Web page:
(PRWEB) May 06, 2014
For years, a teacher’s primary role was to collect information and disseminate it through a “sage-on-a-stage” model of instruction. However, with the rapid increase in reach of the Internet, information is now freely and easily accessible. The classroom is no longer the single source of information, though it remains a very important one.
Voice of the Student
Students are clearly telling educators that class time should not be spent giving them information they can easily get elsewhere. Instead, the class hours could be used more effectively by helping them resolve the questions they encountered while consuming information elsewhere (typically online); evaluate and analyze alternate views they have encountered; and connect the dots of information to create a better understanding of a concept (turning information into knowledge)—addressing loosely the analysis, evaluation, and creation phases of Bloom’s taxonomy. This is the basic idea of a flipped classroom.
Popular Channels of Information Consumption
We know that students increasingly are getting their information online—85% comes from online sources, while 15% comes from TV or print. This begs the question: Why do we deliver the classroom information through a face-to-face channel, and not online, dovetailing with the other sources of information?
Creation – The First Mile Problem
This does not seem like much of a problem, until we encounter the challenges that educators have experienced in converting their classrooms to a digital format. Teachers around the world, from Australia to Singapore to India to the U.S., while validating the efficacy of eLearning have felt challenged in creating engaging content.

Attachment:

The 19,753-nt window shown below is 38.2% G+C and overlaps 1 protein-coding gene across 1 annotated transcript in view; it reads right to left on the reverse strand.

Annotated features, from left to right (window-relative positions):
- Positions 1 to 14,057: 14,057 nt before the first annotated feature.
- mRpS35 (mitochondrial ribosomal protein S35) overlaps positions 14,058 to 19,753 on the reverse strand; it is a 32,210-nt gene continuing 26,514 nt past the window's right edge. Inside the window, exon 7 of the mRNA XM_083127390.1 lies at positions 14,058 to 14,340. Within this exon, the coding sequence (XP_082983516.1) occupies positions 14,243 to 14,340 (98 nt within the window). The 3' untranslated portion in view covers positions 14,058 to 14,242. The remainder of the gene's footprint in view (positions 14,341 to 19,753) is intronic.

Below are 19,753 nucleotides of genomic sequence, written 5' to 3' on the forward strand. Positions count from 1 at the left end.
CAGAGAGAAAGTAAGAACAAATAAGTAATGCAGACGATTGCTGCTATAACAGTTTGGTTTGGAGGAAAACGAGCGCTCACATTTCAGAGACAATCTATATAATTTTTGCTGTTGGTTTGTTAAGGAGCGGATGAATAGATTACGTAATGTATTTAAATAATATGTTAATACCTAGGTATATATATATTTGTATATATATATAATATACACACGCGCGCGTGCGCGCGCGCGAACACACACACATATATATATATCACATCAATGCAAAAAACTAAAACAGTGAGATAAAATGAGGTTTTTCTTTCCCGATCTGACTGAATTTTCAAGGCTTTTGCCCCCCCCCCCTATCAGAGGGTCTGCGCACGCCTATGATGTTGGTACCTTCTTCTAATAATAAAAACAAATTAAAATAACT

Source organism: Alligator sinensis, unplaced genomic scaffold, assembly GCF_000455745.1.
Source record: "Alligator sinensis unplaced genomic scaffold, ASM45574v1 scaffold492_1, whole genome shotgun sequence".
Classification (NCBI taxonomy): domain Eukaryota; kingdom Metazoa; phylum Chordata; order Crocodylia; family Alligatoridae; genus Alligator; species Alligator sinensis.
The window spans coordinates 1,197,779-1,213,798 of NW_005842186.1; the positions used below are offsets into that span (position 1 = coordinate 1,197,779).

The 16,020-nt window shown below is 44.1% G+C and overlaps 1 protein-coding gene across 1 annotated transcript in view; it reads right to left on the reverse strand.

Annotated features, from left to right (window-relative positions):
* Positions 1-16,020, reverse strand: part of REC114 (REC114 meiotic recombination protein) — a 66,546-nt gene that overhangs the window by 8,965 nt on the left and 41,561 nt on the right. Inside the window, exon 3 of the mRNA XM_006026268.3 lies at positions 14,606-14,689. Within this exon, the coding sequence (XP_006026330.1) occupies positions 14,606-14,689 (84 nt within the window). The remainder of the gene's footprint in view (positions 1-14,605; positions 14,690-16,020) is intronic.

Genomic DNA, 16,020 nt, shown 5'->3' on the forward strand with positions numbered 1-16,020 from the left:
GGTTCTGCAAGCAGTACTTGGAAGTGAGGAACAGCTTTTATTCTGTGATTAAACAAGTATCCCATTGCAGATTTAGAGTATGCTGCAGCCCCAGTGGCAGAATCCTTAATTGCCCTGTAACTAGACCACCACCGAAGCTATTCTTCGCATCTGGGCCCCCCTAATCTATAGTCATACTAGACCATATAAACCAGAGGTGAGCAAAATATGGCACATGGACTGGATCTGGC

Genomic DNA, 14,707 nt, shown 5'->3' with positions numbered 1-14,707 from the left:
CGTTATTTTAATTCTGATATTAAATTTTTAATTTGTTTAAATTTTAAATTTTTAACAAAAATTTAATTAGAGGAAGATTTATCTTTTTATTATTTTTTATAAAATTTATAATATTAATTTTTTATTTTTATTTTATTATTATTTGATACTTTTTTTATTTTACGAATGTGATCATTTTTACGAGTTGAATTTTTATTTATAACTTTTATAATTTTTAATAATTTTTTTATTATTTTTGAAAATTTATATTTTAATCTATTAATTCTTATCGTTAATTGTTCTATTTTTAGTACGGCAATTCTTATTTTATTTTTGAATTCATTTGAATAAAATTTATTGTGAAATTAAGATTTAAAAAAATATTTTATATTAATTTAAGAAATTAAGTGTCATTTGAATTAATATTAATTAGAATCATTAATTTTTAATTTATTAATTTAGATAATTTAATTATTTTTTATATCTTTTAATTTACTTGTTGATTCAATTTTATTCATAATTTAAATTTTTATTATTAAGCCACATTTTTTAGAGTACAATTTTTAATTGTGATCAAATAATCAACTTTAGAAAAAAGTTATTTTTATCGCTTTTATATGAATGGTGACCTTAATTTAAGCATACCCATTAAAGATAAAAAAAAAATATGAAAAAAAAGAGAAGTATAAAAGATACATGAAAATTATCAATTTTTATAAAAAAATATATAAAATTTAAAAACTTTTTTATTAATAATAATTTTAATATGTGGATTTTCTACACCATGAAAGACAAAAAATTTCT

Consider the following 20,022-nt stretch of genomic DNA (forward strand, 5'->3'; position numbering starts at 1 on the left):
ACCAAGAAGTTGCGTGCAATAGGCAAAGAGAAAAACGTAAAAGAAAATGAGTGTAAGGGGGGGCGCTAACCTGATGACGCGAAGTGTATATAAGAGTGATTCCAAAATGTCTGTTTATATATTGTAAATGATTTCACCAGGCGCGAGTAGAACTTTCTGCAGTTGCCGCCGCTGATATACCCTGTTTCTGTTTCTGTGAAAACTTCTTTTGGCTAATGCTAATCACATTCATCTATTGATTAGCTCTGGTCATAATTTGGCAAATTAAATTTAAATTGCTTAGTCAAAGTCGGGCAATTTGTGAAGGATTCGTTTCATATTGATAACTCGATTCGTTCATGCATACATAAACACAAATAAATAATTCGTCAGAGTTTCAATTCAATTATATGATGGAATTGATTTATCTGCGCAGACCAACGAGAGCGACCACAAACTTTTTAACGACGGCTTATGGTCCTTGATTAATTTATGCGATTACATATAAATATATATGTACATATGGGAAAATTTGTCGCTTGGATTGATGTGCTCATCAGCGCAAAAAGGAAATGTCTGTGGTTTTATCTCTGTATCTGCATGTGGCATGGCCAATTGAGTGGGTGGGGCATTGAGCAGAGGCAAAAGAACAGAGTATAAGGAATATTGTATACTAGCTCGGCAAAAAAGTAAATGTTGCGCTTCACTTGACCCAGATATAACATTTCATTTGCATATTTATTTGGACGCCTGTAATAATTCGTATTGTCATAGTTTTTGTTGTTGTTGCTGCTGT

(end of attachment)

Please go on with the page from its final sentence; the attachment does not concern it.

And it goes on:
Two issues come to mind:
Engaging In Isolation
It is well-established that different students consume information at different rates. The flipped classroom facilitates this by allowing each student to go over the information at his or her own pace.
Students will rewind online video content frequently as they navigate through the digital material. This means we will have students consuming content in a very asynchronous manner.
But, how do we know which students have consumed the lesson content and to what extent? Without this information, the planning of classroom activities remains ad-hoc—similar to the traditional classroom model, where students got the same standardized homework.
Classroom content that previously was consumed in a social context now will need to be consumed in relative isolation at home. If a student did not understand something in a traditional classroom, he could raise a hand and get a clarification from the teacher—or get it resolved through a quick chat with a fellow student. And most teachers could sense, just by looking at students, whether they were getting through—or whether an alternate explanation was called for. Teachers also could ask students questions in class to gauge their understanding.
In a flipped classroom, that sense of connection is lost. While this isolation is well-documented from the perspective of the student, there is a significant loss from the point of view of the teacher as well. For students, this “isolation” means they might not receive intervention at the point of need.
Gaps in understanding early on in a digital lesson might lead to widening gaps in conceptual understanding down the road, leading to frustration and eventual dropout. Students need to study during their own time and pace in an asynchronous manner, but they need their questions answered at the speed of a synchronous process. Can technology help without making the teacher review the “question board” 24-7?
The “Ask a Question” feature in Adobe Presenter attempts to solve this problem. Over the course of a few semesters, it’s possible that most questions students might come up with can be found in the question bank for a lesson—and using Natural Language Processing (NLP) techniques, we can deliver those answers to students at synchronous speed.